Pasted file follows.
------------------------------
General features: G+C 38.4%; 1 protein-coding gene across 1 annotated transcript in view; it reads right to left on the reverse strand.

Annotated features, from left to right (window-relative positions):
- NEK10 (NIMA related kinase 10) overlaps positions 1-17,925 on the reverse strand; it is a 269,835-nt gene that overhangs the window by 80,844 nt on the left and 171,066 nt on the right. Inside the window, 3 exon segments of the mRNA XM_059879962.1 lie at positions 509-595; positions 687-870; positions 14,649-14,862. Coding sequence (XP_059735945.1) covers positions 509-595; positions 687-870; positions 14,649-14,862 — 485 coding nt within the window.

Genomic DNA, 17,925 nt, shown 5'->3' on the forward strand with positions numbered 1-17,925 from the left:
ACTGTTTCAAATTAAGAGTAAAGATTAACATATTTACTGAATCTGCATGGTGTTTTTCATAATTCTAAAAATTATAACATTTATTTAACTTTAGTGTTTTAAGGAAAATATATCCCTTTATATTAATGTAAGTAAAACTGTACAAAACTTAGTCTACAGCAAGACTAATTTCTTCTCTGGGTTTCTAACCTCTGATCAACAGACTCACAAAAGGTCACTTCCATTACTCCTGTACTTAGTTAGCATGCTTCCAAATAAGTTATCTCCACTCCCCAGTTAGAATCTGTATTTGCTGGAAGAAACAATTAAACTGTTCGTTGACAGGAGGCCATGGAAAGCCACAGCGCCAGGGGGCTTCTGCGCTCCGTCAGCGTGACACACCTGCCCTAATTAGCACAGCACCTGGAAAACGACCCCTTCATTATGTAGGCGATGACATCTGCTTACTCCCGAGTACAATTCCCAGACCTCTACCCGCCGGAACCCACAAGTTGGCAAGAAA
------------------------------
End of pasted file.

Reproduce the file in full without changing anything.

General features: G+C 38.4%; 1 protein-coding gene across 1 annotated transcript in view; it reads right to left on the reverse strand.

Annotated features, from left to right (window-relative positions):
- NEK10 (NIMA related kinase 10) overlaps positions 1-17,925 on the reverse strand; it is a 269,835-nt gene that overhangs the window by 80,844 nt on the left and 171,066 nt on the right. Inside the window, 3 exon segments of the mRNA XM_059879962.1 lie at positions 509-595; positions 687-870; positions 14,649-14,862. Coding sequence (XP_059735945.1) covers positions 509-595; positions 687-870; positions 14,649-14,862 — 485 coding nt within the window.

Genomic DNA, 17,925 nt, shown 5'->3' on the forward strand with positions numbered 1-17,925 from the left:
ACTGTTTCAAATTAAGAGTAAAGATTAACATATTTACTGAATCTGCATGGTGTTTTTCATAATTCTAAAAATTATAACATTTATTTAACTTTAGTGTTTTAAGGAAAATATATCCCTTTATATTAATGTAAGTAAAACTGTACAAAACTTAGTCTACAGCAAGACTAATTTCTTCTCTGGGTTTCTAACCTCTGATCAACAGACTCACAAAAGGTCACTTCCATTACTCCTGTACTTAGTTAGCATGCTTCCAAATAAGTTATCTCCACTCCCCAGTTAGAATCTGTATTTGCTGGAAGAAACAATTAAACTGTTCGTTGACAGGAGGCCATGGAAAGCCACAGCGCCAGGGGGCTTCTGCGCTCCGTCAGCGTGACACACCTGCCCTAATTAGCACAGCACCTGGAAAACGACCCCTTCATTATGTAGGCGATGACATCTGCTTACTCCCGAGTACAATTCCCAGACCTCTACCCGCCGGAACCCACAAGTTGGCAAGAAA